Last week I talked briefly about the house at Kenwood in the 1600’s and this time we move on to the events of the 18th century which led to the big showy makeover by Robert Adam (that’s for next week).
Something I didn’t mention last week is that in the seventeenth century the house was known as Caenwood. It changed hands several times in the beginning of the eighteenth century. From 1704 to 1711 it belonged to a London merchant, John Walter, and then to William, 4th Earl of Berkeley, who sold it on to John Campbell, 2nd Duke of Argyll, in 1712.
In 1746 the Scottish aristocrat John Stuart, 3rd Earl of Bute, acquired Kenwood. His interest in plants probably led to the addition of the orangery to the west of the south front and the introduction of new species to the grounds.
The footprint of this house first appears on John Rocque’s plan of Westminster and Southwark of 1746. If you’ve never seen this map it’s worth looking up as it a gorgeous thing consisting of 24 sheets at a scale of 26 inches to a mile. Nearly ten years in the making, it has been described as “a magnificent example of cartography.”
The big news came in 1754 when William Murray (1705–93), from 1756 1st Earl of Mansfield, acquired Kenwood for £4,000 and used it as a weekend retreat. Lord Mansfield expanded the estate, and modernised the gardens spending a fortune on making the site more natural looking.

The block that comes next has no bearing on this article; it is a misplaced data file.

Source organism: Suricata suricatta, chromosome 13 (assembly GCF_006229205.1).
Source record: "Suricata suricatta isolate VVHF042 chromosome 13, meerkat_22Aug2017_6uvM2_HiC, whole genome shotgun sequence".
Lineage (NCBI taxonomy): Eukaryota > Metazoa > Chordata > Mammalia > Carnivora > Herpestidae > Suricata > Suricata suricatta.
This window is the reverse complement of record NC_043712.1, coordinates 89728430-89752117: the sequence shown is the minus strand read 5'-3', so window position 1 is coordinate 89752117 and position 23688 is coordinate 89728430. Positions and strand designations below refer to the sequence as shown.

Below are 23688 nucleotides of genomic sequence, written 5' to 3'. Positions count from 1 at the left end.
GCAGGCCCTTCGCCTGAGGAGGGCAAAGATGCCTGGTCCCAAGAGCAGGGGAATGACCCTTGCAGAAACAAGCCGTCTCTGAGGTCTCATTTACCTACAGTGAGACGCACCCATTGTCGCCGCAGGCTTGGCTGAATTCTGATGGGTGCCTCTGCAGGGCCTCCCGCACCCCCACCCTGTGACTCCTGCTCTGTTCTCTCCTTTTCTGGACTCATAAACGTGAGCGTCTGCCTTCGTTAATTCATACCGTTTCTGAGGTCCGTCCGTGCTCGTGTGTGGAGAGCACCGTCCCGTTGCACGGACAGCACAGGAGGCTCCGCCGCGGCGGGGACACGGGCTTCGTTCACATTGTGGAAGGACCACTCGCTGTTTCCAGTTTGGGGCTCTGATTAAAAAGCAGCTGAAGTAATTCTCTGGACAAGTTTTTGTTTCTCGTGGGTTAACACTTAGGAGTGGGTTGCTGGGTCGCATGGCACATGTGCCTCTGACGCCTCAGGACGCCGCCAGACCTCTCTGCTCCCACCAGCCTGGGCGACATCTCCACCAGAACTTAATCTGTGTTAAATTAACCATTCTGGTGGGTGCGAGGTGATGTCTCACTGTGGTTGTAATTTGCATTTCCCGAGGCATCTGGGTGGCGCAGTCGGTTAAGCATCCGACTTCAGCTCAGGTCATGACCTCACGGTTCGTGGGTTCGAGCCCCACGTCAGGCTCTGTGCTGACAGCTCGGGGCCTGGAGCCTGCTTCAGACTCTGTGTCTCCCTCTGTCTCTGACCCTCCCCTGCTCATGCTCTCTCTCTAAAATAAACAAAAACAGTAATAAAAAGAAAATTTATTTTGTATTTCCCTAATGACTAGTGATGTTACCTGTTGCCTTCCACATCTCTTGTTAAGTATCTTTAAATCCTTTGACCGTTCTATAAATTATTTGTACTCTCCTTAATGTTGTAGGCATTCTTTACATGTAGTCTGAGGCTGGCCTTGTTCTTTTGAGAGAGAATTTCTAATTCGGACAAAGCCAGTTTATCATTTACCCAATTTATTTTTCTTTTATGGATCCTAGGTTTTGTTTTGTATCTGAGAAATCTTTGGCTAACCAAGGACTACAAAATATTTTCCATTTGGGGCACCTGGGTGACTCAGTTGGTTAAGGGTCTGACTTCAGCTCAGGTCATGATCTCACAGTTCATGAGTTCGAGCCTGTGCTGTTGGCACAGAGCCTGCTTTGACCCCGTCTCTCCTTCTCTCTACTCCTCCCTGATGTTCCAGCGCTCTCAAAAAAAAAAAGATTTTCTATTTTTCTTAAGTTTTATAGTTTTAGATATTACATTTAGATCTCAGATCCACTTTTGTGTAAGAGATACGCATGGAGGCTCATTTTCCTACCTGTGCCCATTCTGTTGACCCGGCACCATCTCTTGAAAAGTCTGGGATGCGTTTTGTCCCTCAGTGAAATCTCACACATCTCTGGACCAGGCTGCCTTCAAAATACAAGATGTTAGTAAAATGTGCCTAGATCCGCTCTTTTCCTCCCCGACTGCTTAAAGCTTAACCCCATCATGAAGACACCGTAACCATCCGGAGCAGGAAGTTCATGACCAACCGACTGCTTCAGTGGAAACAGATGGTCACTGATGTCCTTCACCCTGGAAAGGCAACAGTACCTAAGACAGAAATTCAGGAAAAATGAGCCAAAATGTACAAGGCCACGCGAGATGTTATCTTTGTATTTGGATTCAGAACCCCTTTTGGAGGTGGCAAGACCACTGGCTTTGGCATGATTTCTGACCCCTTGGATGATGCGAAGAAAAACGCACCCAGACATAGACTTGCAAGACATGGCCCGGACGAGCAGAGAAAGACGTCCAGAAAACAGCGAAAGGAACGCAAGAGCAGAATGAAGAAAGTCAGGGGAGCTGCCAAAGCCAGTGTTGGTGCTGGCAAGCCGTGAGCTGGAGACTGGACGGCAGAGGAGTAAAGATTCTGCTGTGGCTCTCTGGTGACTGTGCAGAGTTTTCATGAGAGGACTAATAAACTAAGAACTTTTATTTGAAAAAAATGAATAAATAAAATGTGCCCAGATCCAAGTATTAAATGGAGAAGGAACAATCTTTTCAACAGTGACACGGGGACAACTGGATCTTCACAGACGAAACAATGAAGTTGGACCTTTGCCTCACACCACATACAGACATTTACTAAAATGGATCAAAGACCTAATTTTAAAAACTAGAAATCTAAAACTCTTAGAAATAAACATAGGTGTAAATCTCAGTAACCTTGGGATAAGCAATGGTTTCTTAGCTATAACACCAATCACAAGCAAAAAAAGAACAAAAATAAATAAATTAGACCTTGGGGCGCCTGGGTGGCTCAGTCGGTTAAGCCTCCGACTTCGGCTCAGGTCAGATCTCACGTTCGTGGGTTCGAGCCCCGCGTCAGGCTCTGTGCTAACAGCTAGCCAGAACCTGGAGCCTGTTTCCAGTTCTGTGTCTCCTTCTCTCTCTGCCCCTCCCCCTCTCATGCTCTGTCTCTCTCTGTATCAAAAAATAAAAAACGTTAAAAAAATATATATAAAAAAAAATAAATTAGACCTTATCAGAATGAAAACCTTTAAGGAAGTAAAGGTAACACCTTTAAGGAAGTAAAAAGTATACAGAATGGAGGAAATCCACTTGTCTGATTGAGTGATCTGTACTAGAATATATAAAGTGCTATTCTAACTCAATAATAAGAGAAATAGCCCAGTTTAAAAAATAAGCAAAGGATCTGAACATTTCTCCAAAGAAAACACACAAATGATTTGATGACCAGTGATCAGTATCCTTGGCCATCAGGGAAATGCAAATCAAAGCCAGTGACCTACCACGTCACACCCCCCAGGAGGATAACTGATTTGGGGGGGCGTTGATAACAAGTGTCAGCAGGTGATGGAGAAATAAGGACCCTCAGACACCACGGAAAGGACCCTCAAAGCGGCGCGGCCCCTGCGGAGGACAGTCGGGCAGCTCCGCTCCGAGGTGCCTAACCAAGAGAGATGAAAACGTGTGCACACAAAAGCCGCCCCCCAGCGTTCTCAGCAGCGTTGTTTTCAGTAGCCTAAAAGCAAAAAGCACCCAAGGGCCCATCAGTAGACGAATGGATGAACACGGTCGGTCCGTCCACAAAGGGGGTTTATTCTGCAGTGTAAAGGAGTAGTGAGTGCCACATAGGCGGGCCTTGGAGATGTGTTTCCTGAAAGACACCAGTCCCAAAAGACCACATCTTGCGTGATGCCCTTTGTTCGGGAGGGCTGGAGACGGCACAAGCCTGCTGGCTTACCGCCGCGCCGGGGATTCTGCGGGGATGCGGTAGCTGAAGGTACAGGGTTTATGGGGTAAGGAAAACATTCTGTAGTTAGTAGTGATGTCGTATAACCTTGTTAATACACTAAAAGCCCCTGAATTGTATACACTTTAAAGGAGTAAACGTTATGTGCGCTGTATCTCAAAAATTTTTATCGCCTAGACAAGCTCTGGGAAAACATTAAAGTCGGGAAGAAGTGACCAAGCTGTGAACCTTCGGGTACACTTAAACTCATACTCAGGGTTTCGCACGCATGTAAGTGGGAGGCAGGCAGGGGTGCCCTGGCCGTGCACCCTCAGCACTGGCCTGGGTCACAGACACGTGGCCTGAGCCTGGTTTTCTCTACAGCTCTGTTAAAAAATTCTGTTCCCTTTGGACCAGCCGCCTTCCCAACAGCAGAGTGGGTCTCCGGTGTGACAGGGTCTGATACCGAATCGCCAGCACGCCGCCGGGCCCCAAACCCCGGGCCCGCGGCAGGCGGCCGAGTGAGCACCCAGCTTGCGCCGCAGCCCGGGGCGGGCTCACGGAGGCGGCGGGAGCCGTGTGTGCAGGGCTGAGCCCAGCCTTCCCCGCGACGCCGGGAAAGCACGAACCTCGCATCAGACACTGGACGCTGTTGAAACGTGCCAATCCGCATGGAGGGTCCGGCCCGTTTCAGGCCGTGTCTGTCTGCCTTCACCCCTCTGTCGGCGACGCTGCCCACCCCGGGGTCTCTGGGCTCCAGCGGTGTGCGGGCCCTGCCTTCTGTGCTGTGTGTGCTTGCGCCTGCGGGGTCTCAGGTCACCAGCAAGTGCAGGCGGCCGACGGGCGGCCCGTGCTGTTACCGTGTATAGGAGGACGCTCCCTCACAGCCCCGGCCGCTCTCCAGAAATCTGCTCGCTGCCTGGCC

Unfortunately the couple were childless, but from about 1766 they agreed to house their niece, Anne Murray, and two great-nieces, Elizabeth Murray and ‘Dido’ Elizabeth Belle,
which must have enlivened the routine of the household considerably. In any case it seems Mansfield felt it worth spending more money on giving the house a real update and he could afford it as he had done well and was increasing in status and in wealth. he chose the men of the moment, the real cutting edge boys, the Scottish neoclassical architect Robert Adam and his brother James, to remodel the house from 1764 to 1779. I’ll tell you what they got up to next week.